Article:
There's always something we aren't doing, it seems. My school-age kids, who are seven and four, bring home shiny brochures every Friday, broadcasting the latest after-school programs all the cool kids are doing: hip-hop, soccer, flag football, drawing, Girl Scouts, horseback riding, clay-making, ukulele. And every Friday afternoon, I allow my two-year-old to shred the after-school brochures in her hands and relocate them to the trash.
We've participated in many of these classes, and they've been led by happy, capable teachers. And yet, when the day of any class arrives, I regret that we aren't just spending the evening at home.
The last ballet class my four-year-old took required a 40-minute drive in rush-hour traffic so she could jump over stuffed animals placed in the middle of a room. The ceramics class my oldest daughter was taking at the same time, in the same arts centre, yielded 10 spiky and fragile glazed projects, two of which broke as soon as we brought them home.
Both of my girls loved these classes. My oldest daughter has anxiety issues, and my middle daughter is deaf and has gross motor delays, so I framed these activities as child-chosen therapies that would give them tools they could use outside the classes. And there were benefits: I love their early exposure to the arts; I love the clay projects, and the self-worth that came with them; and I love the glowing pride my daughter with special needs shows when she leaps through the air.
But I need only look at my blood pressure at the end of each class to see the weightier downside of our after-school commitments: The kids are in an unleashed tizzy after a full day of paying attention in school and structured extracurriculars, no matter how much fun they have had; the two-year-old has reached her threshold for patience and one of her shoes is gone; I have nothing planned for dinner; and the traffic has reached a level of insanity.
The problem is that these activities are supplying my kids with lessons they don't need to learn at this point in their lives, on a strict schedule, and with monthly fees.
These activities do them no harm, but they increase my anxiety and limit my mobility, and the hours between four and 6pm are a time when I need to place my needs (decompressing after all the kids are home, starting dinner, pouring a glass of wine) ahead of the shortsighted desires of my young kids.
In the 1980s, when I was the age my children are now, I was chiselling the atrophying concrete in our driveway after school, or trying to jump a bike over slabs of wood my older brothers had dragged out from the garage. I remember going to the park without our parents or hiding in the side yards of strangers. I wasn't anxious, and neither were my parents. I don't remember being lured by company-sponsored anything, and my mum doesn't either.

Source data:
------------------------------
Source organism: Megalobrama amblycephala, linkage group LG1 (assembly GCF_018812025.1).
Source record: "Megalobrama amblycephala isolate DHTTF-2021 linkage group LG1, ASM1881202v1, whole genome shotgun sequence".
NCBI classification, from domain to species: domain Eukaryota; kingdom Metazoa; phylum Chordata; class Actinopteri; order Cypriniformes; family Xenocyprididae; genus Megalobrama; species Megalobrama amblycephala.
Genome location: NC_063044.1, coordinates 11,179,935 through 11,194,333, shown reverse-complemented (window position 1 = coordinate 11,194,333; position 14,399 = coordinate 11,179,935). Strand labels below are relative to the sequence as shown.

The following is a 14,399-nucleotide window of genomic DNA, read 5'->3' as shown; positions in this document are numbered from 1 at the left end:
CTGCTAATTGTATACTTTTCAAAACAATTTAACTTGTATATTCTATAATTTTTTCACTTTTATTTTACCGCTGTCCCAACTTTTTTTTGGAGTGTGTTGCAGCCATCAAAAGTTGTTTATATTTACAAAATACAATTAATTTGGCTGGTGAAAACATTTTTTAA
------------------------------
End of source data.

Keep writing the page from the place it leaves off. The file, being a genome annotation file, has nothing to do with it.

We played on soccer teams that practiced down the street when we were in second or third grade, and I joined the neighbourhood swim team. Neither sport became competitive until we were in late middle school. At that point, we could choose to join club sports or opt out. I went with the latter. I just wanted to jump off the diving board with my friends. But it seems harder to be that kind of fun-loving, casual participant today. Our kids are encouraged to commit to things at a higher level of intensity, farther away from home, at a higher cost, before we can weigh the commitment, commute and money against the rest of the family's needs.
When my oldest did gymnastics last spring, a mother sitting next to me on the bleachers asked me how many times a week I was coming to the gym. "Once a week," I said. And she replied, with obvious fatigue: "Just you wait. I'm here with my eight-year-old four days a week."
I decided, quietly, that gymnastics probably wasn't for us. In the car on the way home, I asked my daughter how she felt about gymnastics. "I'm really just doing it because I like the unitards," she said. We were passing a doughnut place, so I pulled in.
"Maybe it would be nice to have a doughnut on Saturday mornings instead of gymnastics," I said. She lit up, and it was unlike any expression I'd ever seen on her face at the gym. I'm not encouraging slovenliness and doughnut eating over healthy athleticism, of course; I'm advocating for life balance, which sometimes means sprinkles and giggling in a sticky booth instead of standing stick-straight on a beam.
I'm sure there are more Zen mums than me, who have calm drives and organised planners and who don't love cancelling as much as I do. But a recent Pew Research Centre survey reported two truths about the demographic that represents me: parents with higher incomes (above $75,000 a year) and higher education levels are more likely to report that their children participate in after-school activities; "meanwhile," the Pew report says, "these parents tend to worry about their children doing too much."
A lot of us put our kids in activities because other similar-aged kids are doing these activities. But the implied state of playing "keep up with the Joneses" is that we're pursuing an illusory ideal that exhausts us and that we'll never actually reach. Maybe even the Joneses are more tired than they seem.
The statistic above reveals a tension many parents like me are silently feeling while we play Uber driver and distracted audience member: We have a whole life of worthier sacrifices ahead of us, and we don't need to be prematurely, culturally cajoled into this. When I asked my mum what she thought, she said: "If you feel like you're doing too much, then you are."
This week, when the instructors of both of my girls' classes asked if we were signing up for the next session, I told them I'd think about it. I have, and the answer is no. We have clay in the closet and a wood floor in the family room, and the rest of my kids' lives will be rife with competition. For now, they can enjoy after-school activities like I did at this age: at home.
The Washington Post